By Lisa Edstrom
Lecturer, Barnard Education Program
In the second event in Barnard’s “For the Public Good” event series, Diane Ravitch posed the following question to her audience: “Is a public school a public good or a shoe store?” She went on to explain that the current management of public schools follows a business model much like a shoe store’s, one in which test scores are considered the profits, and if profits are poor the staff gets fired and the store may be closed. Speaking just after the teachers union in New York State agreed to a deal in which 40 percent of teachers’ evaluations will be based on their students’ test scores, Ravitch challenged the premise that test scores as measure of student learning should be equated with profits.
Students in Barnard’s Education Program see firsthand the effects of policy on student learning. In recent years student teachers have reported that more and more instructional time is being devoted to test preparation and less time is allowed for creativity and real problem solving. Test-taking skills are being prioritized over critical thinking. Our schools have not only adopted common standards, but to ensure standardization, many are also adopting scripted curricula that remove teachers from the decision-making process about what their students need. In the last few years, I have witnessed the increasing difficulty of student teachers to develop lesson plans that address the needs of New York City’s diverse student population, because they are being asked not to stray from the test-driven curriculum. Unfortunately, this loss of creativity is understandable; teachers and administrators fear for their jobs if they cannot raise test scores.
Warning that current educational policy, based on an antiquated ideology of carrots and sticks, is failing our children, our teachers, and our communities, Ravitch also took issue with the practice of merit pay for teachers and administrators. Citing studies that show that merit pay does not work, she instead asked that we look to cognitive psychology, where we see that “people are motivated by a sense of idealism, a sense of purpose and by a sense of professional autonomy.” Most teachers begin their careers with that sense of idealism and sense of purpose. I see it in the students who come through our program. What’s missing from the equation is that teachers are being denied professional autonomy. Teachers who train in programs like the Barnard Education Program are well-prepared professionals who, along with their students, deserve an opportunity to experience the excellent teaching that comes with professional autonomy.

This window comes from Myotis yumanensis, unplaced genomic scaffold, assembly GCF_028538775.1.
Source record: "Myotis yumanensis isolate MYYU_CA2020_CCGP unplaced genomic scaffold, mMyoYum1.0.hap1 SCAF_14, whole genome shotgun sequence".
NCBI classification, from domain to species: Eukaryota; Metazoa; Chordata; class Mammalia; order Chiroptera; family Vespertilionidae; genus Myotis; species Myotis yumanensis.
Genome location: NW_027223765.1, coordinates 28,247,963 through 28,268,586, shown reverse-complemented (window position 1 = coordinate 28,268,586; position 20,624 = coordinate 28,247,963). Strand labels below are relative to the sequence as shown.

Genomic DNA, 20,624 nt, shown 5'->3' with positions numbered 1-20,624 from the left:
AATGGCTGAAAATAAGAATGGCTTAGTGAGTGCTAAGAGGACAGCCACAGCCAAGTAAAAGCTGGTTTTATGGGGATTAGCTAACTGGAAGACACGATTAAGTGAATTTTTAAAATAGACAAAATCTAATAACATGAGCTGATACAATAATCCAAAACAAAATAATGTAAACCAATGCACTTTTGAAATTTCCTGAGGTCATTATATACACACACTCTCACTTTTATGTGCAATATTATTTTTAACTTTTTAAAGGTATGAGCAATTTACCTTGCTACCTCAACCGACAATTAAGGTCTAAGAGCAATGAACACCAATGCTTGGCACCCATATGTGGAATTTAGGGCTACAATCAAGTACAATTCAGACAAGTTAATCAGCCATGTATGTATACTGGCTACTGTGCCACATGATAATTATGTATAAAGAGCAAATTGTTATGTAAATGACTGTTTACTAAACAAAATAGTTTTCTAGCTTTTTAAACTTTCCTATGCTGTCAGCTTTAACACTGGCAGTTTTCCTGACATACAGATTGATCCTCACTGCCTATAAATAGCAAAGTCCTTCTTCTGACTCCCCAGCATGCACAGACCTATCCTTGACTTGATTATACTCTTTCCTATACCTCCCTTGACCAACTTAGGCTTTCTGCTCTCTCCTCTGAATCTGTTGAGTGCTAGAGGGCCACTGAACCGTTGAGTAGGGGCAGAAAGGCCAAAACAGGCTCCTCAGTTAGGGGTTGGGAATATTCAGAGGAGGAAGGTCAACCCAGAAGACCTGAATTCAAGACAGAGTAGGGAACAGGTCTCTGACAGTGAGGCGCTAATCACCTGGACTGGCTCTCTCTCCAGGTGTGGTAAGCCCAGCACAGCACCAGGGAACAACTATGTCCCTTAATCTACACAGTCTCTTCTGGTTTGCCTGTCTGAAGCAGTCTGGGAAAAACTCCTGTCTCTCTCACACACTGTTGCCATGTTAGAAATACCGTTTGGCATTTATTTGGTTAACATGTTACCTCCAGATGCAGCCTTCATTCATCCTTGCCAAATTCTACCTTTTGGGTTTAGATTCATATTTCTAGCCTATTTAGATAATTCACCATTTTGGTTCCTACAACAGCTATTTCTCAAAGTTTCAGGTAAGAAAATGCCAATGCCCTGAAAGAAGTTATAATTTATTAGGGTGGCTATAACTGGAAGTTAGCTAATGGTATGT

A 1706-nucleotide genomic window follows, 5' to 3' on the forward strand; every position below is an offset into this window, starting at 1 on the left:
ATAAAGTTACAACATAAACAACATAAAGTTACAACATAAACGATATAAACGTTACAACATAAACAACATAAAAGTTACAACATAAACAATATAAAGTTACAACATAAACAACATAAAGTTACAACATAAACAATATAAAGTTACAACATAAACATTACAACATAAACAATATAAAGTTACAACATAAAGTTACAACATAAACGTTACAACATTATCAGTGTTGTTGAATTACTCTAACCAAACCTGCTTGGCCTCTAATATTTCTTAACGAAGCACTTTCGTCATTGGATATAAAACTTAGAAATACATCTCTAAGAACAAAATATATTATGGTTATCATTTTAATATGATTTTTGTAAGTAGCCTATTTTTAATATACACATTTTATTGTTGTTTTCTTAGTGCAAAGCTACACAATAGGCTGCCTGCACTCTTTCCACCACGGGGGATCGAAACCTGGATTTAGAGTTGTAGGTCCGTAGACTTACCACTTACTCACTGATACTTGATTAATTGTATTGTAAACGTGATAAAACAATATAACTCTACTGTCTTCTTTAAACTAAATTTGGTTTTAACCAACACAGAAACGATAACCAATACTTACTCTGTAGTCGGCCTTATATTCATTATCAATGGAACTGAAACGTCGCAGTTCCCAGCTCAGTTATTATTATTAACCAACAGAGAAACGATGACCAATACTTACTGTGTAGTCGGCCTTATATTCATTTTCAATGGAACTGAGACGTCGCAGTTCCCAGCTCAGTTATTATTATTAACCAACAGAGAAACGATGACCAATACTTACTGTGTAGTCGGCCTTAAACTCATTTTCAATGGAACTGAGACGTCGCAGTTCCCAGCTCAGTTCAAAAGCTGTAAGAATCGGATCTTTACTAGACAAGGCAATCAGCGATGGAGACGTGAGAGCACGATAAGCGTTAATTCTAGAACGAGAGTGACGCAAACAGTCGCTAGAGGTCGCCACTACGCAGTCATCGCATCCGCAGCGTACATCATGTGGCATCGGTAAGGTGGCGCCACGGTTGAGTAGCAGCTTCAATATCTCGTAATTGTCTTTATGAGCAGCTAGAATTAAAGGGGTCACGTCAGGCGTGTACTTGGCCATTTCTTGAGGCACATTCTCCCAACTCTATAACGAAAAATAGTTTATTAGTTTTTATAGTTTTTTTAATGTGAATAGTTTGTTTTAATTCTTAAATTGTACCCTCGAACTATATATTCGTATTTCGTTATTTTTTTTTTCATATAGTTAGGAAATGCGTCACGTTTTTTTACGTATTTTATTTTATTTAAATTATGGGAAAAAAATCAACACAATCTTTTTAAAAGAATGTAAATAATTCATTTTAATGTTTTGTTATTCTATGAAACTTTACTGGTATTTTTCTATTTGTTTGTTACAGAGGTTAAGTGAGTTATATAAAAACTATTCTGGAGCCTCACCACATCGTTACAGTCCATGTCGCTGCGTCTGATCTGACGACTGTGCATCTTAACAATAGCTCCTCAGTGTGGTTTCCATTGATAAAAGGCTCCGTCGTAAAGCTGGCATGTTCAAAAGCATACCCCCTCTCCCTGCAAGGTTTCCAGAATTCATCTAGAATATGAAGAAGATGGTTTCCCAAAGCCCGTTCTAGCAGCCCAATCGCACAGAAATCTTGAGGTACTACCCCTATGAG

Ravitch made the argument that rather than firing staff, we should be working to identify why schools are struggling; instead of closing schools, we should be working to fix them. She cited a number of reasons why a school may struggle, but asserted that the primary reason for low academic achievement (test scores) is poverty, reminding the audience that the United States ranks highest in advanced nations for child poverty. A family’s income impacts a child’s health, nutrition, preschool- and school-readiness experiences, and provides support for learning in the home. So returning to the original question of whether public schools are a public good or shoe stores, one has to wonder if the shoe store metaphor makes any sense when the customers are too poor to purchase the “shoes.”
As Ravitch insists, public schools belong to the public, not just those who occupy the building at the moment, and not the private interests that profit from them. Public schools are a public good that our communities depend upon. Ravitch gives us much to think about as we consider the future of public education in the United States.